Kathy: Drafting is a little like brushing your hair. No one counts how many strokes it takes to get all of the tangles out, they just brush until it’s smooth. They say write first, edit later. I don’t do that – exactly. I write what I can for the day (always in the morning), but that doesn’t mean I’m finished for the day. After lunch I go back and re-read what I wrote earlier and tweak it. By the time I get to the end, I’m probably on my second or third draft. In total, I probably read my work start to finish no fewer than ten times, and write, tweak, revise, edit, etc., no fewer than a dozen.

I do use beta readers, and always will. I have been fortunate and have three readers who have been with me through my last three books, and several who participate when able. I appreciate their individual perspectives, but it is their unified opinions that mean the most to me. When one person tells you that your main character is flat, it might be true. But when six beta readers tell you that your main character is flat, you can count on it to be true.

Several of my beta readers came by way of recommendations from friends. They had used them and been satisfied with their feedback. If a beta comes back with all positives and compliments, I don’t use them again. I’d rather have someone who picks my work apart and makes me see it through their eyes, because even if they spare me from hearing the negatives, readers won’t.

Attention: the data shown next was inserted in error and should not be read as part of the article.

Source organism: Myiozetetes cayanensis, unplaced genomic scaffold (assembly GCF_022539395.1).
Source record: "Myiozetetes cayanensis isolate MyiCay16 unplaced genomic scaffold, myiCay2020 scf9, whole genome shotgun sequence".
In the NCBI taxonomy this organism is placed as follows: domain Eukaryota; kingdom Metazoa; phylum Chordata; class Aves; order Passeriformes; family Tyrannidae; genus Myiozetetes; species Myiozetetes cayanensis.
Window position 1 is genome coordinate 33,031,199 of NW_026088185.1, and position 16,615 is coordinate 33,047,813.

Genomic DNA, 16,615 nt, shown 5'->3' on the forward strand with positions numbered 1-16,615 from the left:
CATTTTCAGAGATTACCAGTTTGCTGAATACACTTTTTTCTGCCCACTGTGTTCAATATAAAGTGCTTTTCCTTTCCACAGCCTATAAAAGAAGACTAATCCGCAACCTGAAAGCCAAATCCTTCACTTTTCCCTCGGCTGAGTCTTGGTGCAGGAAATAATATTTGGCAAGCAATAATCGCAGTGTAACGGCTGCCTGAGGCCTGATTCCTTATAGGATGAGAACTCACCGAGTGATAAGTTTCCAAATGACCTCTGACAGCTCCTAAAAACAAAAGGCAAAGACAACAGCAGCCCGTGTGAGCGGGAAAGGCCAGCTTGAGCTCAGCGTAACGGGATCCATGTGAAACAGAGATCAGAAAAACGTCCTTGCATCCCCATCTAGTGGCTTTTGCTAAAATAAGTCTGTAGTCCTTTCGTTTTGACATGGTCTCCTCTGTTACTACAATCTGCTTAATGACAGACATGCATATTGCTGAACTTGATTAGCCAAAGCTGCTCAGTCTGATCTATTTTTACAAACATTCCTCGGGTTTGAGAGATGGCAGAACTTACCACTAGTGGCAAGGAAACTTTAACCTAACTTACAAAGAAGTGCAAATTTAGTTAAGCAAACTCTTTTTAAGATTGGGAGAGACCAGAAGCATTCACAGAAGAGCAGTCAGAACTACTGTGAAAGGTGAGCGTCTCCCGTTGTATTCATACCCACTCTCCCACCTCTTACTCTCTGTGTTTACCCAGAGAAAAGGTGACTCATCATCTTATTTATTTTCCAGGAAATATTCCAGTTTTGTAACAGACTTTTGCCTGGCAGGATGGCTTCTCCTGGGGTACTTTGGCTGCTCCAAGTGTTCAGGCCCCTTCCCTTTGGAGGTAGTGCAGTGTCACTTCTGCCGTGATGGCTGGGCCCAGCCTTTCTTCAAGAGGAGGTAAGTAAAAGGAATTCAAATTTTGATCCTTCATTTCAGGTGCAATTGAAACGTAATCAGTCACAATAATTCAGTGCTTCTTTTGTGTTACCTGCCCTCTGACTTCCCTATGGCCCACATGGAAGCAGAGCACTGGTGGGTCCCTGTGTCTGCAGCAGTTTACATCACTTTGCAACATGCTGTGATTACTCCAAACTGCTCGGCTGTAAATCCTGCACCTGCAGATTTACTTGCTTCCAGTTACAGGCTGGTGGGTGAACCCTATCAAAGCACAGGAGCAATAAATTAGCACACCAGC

Arthur: In a previous interview, writer Katherine Karch and I discuss engaging our readers. Do you have any specific techniques for engaging your readers through your prose or otherwise?

Kathy: Good question. I really don’t, but I should. I see that many authors include a question/answer at the end of their books. I’ve thought about doing that, but haven’t to date. I’m not sure why. Maybe it falls on the fact I’m painfully introverted and I find the thought of engaging beyond my comfort zone mind-numbing. I know writers who live for ‘the circuit’ and the thought of that freaks me out. Definitely something I need to work on.

When one person tells you that your main character is flat, it might be true. When six beta readers tell you that your main character is flat, you can count on it to be true.

Arthur: Christopher Ryan, in my interview with him, talks about our writing living forever. What do you hope people will find in your notebooks and writings in the future? What kind of legacy do you hope to leave behind in your writing?

Kathy: I agree with Christopher, in part. I believe our writing lives for as long as someone still wants to read it. It dies the day the last person puts it down and it is never picked up again. For the future, I suppose I hope that even once I’m gone, people will still read one of my books and enjoy it. That’s all I want while I’m here. As for a legacy… I’m good at a number of things: I’m a good mother/grandmother, I’m a good cook, I have an eye for decorating, I’m kind; so, when being remembered once I’m gone, I hope that writing is one of the things people remember me as being good at.

K.E. Garvey: Mother, Writer, Humanitarian.

Arthur, thank you so much for having me. My latest release, Dead Enemies, released on November 23rd. Available in paperback and for Kindle. If there is anything else I can provide, please don’t hesitate to let me know.

Thank you, Kathy for sharing your wisdom with the writing community.